I am going to assume that you have developed your basic research question and are frothing at the mouth with anticipation that you will be able to search the literature and get to review possibly thousands of abstracts. Like many people I would suggest that you use PICOS to help determine your search.
What does PICOS mean?
From the capitalization you have probably realised that this is an acronym. It stands for:
By working your way through each item and defining it, you should be able to clarify your question and also define your search. I feel that the best way to show how to do this is to give an example.
For this example my research question is going to be:
“Based upon differences in microvascular outcomes seen in people of South Asian origin with T2DM compared with the Western population, especially the relationship of outcomes with BMI, would SGLT2 inhibitors be more effective in this population?”
The first step is to define the population being investigated. This is “people of South Asian origin with T2DM”. However, when we perform the search we have to remember that not everyone with use the exact phrase that we have, for example South Asia includes a number of countries and we may want to include the populations of the separate countries and the names of the countries in the search as well. We will also want to add a search term for type 2 diabetes. These can then be combined as a search strategy:
(T2DM OR Type 2 diabetes) AND (South Asian OR South Asia OR India OR Pakistan OR…)
The next step is to define the intervention and for our question it would be SGLT2 inhibitors. The search strategy should also include the names of the individual drugs as well as the class. This would make the following search:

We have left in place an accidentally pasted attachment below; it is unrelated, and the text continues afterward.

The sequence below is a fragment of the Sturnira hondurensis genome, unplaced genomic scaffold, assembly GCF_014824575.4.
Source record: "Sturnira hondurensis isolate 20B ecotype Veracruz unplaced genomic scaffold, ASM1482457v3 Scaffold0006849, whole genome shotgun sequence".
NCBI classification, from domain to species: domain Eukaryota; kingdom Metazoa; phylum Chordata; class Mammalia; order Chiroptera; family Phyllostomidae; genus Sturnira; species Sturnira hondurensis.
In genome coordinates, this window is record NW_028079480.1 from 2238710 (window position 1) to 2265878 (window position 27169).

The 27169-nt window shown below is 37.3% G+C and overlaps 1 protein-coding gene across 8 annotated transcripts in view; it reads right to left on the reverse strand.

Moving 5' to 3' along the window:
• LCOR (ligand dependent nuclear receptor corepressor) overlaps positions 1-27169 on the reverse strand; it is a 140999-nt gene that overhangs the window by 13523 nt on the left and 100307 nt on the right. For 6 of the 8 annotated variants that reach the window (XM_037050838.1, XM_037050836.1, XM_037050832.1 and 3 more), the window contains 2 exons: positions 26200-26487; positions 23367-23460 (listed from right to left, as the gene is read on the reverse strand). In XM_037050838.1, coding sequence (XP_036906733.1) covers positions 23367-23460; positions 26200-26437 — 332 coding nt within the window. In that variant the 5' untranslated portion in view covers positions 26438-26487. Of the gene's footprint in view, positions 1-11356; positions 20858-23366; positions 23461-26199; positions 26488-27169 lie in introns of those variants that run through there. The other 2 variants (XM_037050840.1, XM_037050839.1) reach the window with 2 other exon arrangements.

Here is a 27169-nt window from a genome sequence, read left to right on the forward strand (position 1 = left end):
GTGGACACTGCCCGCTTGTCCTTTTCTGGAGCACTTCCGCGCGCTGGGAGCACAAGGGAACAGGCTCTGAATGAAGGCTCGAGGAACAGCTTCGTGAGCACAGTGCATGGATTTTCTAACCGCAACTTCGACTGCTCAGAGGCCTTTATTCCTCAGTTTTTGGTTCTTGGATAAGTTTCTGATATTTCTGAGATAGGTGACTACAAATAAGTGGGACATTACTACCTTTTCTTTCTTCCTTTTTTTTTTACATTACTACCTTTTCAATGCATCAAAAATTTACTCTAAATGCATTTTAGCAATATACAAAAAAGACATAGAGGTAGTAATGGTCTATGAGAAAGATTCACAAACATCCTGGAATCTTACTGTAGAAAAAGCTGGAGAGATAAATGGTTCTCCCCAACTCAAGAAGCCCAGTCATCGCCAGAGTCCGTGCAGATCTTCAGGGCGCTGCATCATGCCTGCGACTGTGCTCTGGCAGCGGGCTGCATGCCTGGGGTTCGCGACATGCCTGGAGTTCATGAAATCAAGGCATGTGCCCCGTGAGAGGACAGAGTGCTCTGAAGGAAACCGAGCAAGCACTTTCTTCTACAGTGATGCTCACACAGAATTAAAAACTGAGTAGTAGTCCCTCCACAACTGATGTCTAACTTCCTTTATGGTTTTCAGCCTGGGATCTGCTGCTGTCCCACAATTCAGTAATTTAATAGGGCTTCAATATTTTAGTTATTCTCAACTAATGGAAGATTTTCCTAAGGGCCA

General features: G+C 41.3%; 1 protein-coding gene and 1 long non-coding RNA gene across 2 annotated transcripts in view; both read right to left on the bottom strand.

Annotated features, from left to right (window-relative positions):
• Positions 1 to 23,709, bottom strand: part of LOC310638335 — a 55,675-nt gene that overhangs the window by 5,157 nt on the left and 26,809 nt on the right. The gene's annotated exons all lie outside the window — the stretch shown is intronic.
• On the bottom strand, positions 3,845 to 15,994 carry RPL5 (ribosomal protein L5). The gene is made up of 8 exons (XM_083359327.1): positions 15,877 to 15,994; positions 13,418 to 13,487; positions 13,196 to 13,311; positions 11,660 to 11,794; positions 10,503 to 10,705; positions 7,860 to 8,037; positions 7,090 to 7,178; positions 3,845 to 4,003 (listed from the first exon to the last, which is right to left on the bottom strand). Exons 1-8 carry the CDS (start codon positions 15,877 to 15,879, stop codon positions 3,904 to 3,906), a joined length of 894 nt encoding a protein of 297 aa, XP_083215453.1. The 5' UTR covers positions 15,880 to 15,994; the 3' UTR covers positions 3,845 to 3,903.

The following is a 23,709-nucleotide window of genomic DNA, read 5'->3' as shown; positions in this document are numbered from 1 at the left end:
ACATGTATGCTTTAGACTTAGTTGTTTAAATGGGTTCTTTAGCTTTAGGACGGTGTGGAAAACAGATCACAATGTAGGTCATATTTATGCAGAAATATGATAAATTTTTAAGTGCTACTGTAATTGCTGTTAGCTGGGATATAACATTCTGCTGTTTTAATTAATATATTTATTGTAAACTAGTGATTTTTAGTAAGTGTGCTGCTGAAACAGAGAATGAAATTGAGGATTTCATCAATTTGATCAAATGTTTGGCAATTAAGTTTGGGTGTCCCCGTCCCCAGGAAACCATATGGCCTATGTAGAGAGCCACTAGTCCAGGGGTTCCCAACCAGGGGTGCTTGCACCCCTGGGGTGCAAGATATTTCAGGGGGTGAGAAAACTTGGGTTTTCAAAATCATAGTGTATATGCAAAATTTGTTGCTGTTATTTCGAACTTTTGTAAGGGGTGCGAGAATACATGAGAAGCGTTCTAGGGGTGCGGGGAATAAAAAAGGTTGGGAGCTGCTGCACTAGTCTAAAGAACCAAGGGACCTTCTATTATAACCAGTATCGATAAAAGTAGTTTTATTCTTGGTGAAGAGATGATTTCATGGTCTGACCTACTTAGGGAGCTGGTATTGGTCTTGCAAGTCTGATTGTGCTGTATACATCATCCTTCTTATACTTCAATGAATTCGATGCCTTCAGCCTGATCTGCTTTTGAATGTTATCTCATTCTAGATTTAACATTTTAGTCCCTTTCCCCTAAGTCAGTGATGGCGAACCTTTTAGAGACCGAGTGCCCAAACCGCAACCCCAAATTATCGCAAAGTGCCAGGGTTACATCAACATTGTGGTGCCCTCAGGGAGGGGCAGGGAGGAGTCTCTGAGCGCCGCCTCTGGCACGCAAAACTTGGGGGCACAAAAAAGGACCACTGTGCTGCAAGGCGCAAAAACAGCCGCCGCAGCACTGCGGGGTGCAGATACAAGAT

(SGLT2 OR sodium-glucose cotransporter 2 OR sodium-glucose co-transporter 2 OR canagliflozin OR dapagliflozin OR empagliflozin OR sotagliflozin…)
We then move onto the comparison. We are comparing different populations, rather than interventions, so this would be Western people with T2DM. For the first search I would not include this as a search term, and instead would keep it in mind when I was filtering the results following the search. However, the decision to include only studies comparing the two populations would help filter the results.
Next is outcomes which is undefined in our search and so would need discussion amongst the authoring group. Would we be looking at efficacy endpoints or cardiovascular outcomes, for example. Again this could be used for filtering the results and might not be included in the original search.
Finally is setting. This question could include large observational clinical data sets or clinical trial data and both would be interesting. Reviews would not be relevant to teh article but could be a useful way to ensure that all relevant references are found.
We have now defined our search and also some criteria to filter the results. So the next step would be to perform the search and the databases you use are dependent upon the subject you are researching. For example, in medicine it would include PubMed, Embase, Cochrane reviews and clinicaltrials.gov. It might also include results highlighted in the reference lists for any reviews identified.
The numbers of results should be recorded following teh search and before filtering as this is important for the PRISMA flow diagram.
A good handout to help define a search with PICOS is available from consortiumlibrary.org, which can be found here.